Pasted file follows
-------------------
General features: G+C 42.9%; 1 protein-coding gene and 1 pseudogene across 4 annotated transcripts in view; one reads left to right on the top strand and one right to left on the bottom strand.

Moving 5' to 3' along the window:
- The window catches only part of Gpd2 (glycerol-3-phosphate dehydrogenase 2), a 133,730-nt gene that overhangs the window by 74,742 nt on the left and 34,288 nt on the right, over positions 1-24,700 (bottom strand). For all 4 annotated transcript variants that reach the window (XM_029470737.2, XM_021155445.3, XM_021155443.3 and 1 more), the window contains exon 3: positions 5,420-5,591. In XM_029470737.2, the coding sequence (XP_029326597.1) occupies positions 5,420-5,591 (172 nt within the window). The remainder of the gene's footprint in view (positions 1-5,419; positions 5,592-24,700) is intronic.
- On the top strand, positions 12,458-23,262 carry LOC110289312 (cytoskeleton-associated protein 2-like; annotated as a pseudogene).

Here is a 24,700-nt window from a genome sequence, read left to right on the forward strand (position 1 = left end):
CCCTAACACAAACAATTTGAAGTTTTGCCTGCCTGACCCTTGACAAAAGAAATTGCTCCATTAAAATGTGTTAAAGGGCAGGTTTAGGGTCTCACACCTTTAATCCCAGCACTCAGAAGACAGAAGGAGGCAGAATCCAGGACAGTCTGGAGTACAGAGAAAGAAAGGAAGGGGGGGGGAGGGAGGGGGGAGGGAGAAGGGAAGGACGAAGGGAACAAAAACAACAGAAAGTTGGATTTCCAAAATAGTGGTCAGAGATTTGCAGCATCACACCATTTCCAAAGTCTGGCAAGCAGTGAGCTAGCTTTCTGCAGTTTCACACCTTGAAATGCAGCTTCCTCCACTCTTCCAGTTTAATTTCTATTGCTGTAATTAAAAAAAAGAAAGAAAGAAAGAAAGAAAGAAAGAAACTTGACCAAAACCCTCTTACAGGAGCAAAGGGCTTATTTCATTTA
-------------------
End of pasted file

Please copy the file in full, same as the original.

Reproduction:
General features: G+C 42.9%; 1 protein-coding gene and 1 pseudogene across 4 annotated transcripts in view; one reads left to right on the top strand and one right to left on the bottom strand.

Moving 5' to 3' along the window:
- The window catches only part of Gpd2 (glycerol-3-phosphate dehydrogenase 2), a 133,730-nt gene that overhangs the window by 74,742 nt on the left and 34,288 nt on the right, over positions 1-24,700 (bottom strand). For all 4 annotated transcript variants that reach the window (XM_029470737.2, XM_021155445.3, XM_021155443.3 and 1 more), the window contains exon 3: positions 5,420-5,591. In XM_029470737.2, the coding sequence (XP_029326597.1) occupies positions 5,420-5,591 (172 nt within the window). The remainder of the gene's footprint in view (positions 1-5,419; positions 5,592-24,700) is intronic.
- On the top strand, positions 12,458-23,262 carry LOC110289312 (cytoskeleton-associated protein 2-like; annotated as a pseudogene).

Here is a 24,700-nt window from a genome sequence, read left to right on the forward strand (position 1 = left end):
CCCTAACACAAACAATTTGAAGTTTTGCCTGCCTGACCCTTGACAAAAGAAATTGCTCCATTAAAATGTGTTAAAGGGCAGGTTTAGGGTCTCACACCTTTAATCCCAGCACTCAGAAGACAGAAGGAGGCAGAATCCAGGACAGTCTGGAGTACAGAGAAAGAAAGGAAGGGGGGGGGAGGGAGGGGGGAGGGAGAAGGGAAGGACGAAGGGAACAAAAACAACAGAAAGTTGGATTTCCAAAATAGTGGTCAGAGATTTGCAGCATCACACCATTTCCAAAGTCTGGCAAGCAGTGAGCTAGCTTTCTGCAGTTTCACACCTTGAAATGCAGCTTCCTCCACTCTTCCAGTTTAATTTCTATTGCTGTAATTAAAAAAAAGAAAGAAAGAAAGAAAGAAAGAAAGAAACTTGACCAAAACCCTCTTACAGGAGCAAAGGGCTTATTTCATTTA